A gauge displays a specific numerical value within a range of values.
In addition to indicating the current value in a range, a gauge can provide more context about the range itself. For example, a temperature gauge can use text to identify the highest and lowest temperatures in the range and display a spectrum of colors that visually reinforce the changing values.
A gauge uses a circular or linear path to represent a range of values, mapping the current value to a specific point on the path. A standard gauge displays an indicator that shows the current value’s location; a gauge that uses the capacity style displays a fill that stops at the value’s location on the path.
Circular and linear gauges in both standard and capacity styles are also available in a variant that’s visually similar to watchOS complications. This variant — called accessory — works well in iOS Lock Screen widgets and anywhere you want to echo the appearance of complications.
NOTE In addition to gauges, macOS also supports level indicators, some of which have visual styles that are similar to gauges. For guidance, see macOS.
Write succinct labels that describe the current value and both endpoints of the range. Although not every gauge style displays all labels, VoiceOver reads the visible labels to help people understand the gauge without seeing the screen.
Consider filling the path with a gradient to help communicate the purpose of the gauge. For example, a temperature gauge might use colors that range from red to blue to represent temperatures that range from hot to cold.
No additional considerations for iOS, iPadOS, or watchOS. Not supported in tvOS.
In addition to supporting gauges, macOS also defines a level indicator that displays a specific numerical value within a range. You can configure a level indicator to convey capacity, rating, or — rarely — relevance.
The capacity style can depict discrete or continuous values.
Continuous. A horizontal translucent track that fills with a solid bar to indicate the current value.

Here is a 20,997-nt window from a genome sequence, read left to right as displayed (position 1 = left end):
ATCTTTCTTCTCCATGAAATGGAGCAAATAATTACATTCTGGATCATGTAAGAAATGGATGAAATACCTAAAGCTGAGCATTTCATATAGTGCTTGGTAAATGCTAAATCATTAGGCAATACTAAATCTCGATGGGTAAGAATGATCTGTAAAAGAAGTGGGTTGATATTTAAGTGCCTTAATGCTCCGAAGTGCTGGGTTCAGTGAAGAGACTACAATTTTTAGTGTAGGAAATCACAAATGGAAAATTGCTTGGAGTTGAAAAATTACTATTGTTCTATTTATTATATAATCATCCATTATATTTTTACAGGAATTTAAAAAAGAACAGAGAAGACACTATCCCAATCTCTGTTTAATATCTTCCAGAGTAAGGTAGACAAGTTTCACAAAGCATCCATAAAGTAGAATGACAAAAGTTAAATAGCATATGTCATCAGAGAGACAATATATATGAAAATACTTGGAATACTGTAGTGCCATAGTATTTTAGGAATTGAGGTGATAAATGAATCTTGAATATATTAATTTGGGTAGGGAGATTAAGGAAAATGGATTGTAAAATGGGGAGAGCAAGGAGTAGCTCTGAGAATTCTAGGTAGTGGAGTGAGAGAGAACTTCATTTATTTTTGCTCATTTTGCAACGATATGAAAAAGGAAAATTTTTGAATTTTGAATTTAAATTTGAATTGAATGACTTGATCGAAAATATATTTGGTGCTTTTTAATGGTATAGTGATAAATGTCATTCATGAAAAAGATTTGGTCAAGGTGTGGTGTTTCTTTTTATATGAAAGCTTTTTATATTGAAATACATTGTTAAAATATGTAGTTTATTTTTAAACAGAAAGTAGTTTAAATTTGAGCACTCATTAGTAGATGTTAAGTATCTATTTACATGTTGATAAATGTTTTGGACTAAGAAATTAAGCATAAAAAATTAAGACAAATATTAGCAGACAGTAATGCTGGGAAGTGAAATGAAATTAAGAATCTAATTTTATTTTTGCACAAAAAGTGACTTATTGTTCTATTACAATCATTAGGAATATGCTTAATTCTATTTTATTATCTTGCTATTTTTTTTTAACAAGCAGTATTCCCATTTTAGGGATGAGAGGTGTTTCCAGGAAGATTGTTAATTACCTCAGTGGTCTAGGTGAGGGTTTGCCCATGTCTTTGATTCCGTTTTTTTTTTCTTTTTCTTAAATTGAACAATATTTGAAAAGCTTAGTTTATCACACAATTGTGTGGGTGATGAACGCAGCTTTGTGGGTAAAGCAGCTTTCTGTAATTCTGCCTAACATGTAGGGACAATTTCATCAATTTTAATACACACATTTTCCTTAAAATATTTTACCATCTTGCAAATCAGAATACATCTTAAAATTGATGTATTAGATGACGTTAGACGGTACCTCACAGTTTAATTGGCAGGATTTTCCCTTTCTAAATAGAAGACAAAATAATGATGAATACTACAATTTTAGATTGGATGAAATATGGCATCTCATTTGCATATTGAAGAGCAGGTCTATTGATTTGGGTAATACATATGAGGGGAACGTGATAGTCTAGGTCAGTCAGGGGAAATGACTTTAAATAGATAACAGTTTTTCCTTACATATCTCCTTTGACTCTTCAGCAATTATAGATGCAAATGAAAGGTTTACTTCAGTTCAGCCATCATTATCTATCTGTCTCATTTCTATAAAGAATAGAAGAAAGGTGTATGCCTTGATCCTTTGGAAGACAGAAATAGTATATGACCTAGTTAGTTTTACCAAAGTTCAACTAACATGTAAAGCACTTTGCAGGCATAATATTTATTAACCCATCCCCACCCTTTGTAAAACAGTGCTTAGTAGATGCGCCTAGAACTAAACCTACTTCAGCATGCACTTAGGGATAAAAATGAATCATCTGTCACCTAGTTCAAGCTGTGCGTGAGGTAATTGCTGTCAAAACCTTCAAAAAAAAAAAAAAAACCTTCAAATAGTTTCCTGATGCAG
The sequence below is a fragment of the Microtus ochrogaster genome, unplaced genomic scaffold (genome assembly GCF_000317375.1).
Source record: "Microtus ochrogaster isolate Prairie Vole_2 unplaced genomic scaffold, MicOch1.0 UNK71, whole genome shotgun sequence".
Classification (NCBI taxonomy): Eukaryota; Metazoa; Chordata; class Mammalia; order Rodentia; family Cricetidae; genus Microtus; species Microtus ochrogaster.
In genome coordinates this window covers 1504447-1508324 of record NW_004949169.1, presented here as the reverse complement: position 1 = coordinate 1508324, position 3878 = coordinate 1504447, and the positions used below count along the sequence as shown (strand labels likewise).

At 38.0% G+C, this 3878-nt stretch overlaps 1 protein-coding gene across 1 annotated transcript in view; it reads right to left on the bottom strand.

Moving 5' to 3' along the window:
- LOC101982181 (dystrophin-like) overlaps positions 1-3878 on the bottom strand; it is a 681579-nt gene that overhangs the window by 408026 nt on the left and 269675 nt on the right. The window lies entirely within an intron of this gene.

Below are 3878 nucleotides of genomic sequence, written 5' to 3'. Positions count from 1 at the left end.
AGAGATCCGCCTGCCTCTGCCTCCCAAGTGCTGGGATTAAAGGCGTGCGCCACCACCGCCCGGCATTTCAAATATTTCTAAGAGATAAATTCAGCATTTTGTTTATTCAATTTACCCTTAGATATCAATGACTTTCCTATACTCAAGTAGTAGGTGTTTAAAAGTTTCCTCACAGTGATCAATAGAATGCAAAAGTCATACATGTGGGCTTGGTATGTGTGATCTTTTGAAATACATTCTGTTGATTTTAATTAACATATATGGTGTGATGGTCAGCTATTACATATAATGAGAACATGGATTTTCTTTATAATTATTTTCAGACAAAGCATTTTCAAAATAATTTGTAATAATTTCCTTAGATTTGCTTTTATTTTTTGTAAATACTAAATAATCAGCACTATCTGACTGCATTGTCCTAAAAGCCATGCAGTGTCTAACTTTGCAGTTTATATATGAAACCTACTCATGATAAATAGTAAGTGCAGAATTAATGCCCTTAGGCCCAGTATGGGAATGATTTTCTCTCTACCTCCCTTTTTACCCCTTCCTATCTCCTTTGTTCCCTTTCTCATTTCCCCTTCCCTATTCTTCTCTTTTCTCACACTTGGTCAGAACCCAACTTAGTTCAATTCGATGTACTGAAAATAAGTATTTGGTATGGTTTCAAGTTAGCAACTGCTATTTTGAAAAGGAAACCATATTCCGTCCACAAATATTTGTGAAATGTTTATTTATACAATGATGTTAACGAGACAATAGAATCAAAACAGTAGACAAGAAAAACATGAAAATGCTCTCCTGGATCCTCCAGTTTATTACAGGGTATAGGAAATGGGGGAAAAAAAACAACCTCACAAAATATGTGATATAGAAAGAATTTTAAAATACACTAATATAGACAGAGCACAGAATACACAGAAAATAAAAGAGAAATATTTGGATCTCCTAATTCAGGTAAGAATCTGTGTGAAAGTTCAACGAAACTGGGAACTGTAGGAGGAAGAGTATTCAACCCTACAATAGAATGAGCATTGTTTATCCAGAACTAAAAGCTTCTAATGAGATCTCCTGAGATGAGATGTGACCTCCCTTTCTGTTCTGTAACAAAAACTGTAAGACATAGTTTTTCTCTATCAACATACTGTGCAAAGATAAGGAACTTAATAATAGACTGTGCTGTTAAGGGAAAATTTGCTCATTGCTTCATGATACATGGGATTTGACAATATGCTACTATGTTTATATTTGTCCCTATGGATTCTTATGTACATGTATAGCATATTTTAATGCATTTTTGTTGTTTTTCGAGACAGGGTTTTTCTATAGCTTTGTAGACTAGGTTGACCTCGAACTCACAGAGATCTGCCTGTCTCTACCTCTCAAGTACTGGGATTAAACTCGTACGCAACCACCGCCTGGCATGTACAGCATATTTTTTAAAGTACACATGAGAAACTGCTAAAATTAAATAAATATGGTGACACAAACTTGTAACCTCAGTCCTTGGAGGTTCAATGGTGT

Discrete. A horizontal row of separate, equally sized, rectangular segments. The number of segments matches the total capacity, and the segments fill completely — never partially — with color to indicate the current value.
Consider using the continuous style for large ranges. A large value range can make the segments of a discrete capacity indicator too small to be useful.
Consider changing the fill color to inform people about significant parts of the range. By default, the fill color for both capacity indicator styles is green. If it makes sense in your app, you can change the fill color when the current value reaches certain levels, such as very low, very high, or just past the middle. You can change the fill color of the entire indicator or you can use the tiered state to show a sequence of several colors in one indicator, as shown below.
For guidance using the rating style to help people rank something, see Rating indicators.
Although rarely used, the relevance style can communicate relevancy using a shaded horizontal bar. For example, a relevance indicator might appear in a list of search results, helping people visualize the relevancy of the results when sorting or comparing multiple items.